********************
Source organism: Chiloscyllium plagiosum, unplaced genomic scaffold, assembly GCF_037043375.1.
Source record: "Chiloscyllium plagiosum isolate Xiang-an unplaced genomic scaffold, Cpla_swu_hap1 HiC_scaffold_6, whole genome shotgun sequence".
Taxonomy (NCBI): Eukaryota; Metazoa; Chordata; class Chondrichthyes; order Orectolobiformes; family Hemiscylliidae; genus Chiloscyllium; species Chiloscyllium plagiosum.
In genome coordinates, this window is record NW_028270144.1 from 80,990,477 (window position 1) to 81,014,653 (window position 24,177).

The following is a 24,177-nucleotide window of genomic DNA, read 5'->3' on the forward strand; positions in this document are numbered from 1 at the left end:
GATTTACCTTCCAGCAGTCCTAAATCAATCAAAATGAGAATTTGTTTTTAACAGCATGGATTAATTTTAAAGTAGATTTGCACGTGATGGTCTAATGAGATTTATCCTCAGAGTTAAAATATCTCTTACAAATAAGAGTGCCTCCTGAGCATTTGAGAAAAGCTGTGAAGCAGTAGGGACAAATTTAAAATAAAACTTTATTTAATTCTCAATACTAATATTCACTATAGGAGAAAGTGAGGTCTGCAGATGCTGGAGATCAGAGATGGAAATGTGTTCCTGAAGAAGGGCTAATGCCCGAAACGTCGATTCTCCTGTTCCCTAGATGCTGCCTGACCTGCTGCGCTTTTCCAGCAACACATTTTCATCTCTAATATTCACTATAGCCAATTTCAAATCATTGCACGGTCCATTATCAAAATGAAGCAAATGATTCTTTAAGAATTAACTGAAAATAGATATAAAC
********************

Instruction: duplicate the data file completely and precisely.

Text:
Source organism: Chiloscyllium plagiosum, unplaced genomic scaffold, assembly GCF_037043375.1.
Source record: "Chiloscyllium plagiosum isolate Xiang-an unplaced genomic scaffold, Cpla_swu_hap1 HiC_scaffold_6, whole genome shotgun sequence".
Taxonomy (NCBI): Eukaryota; Metazoa; Chordata; class Chondrichthyes; order Orectolobiformes; family Hemiscylliidae; genus Chiloscyllium; species Chiloscyllium plagiosum.
In genome coordinates, this window is record NW_028270144.1 from 80,990,477 (window position 1) to 81,014,653 (window position 24,177).

The following is a 24,177-nucleotide window of genomic DNA, read 5'->3' on the forward strand; positions in this document are numbered from 1 at the left end:
GATTTACCTTCCAGCAGTCCTAAATCAATCAAAATGAGAATTTGTTTTTAACAGCATGGATTAATTTTAAAGTAGATTTGCACGTGATGGTCTAATGAGATTTATCCTCAGAGTTAAAATATCTCTTACAAATAAGAGTGCCTCCTGAGCATTTGAGAAAAGCTGTGAAGCAGTAGGGACAAATTTAAAATAAAACTTTATTTAATTCTCAATACTAATATTCACTATAGGAGAAAGTGAGGTCTGCAGATGCTGGAGATCAGAGATGGAAATGTGTTCCTGAAGAAGGGCTAATGCCCGAAACGTCGATTCTCCTGTTCCCTAGATGCTGCCTGACCTGCTGCGCTTTTCCAGCAACACATTTTCATCTCTAATATTCACTATAGCCAATTTCAAATCATTGCACGGTCCATTATCAAAATGAAGCAAATGATTCTTTAAGAATTAACTGAAAATAGATATAAAC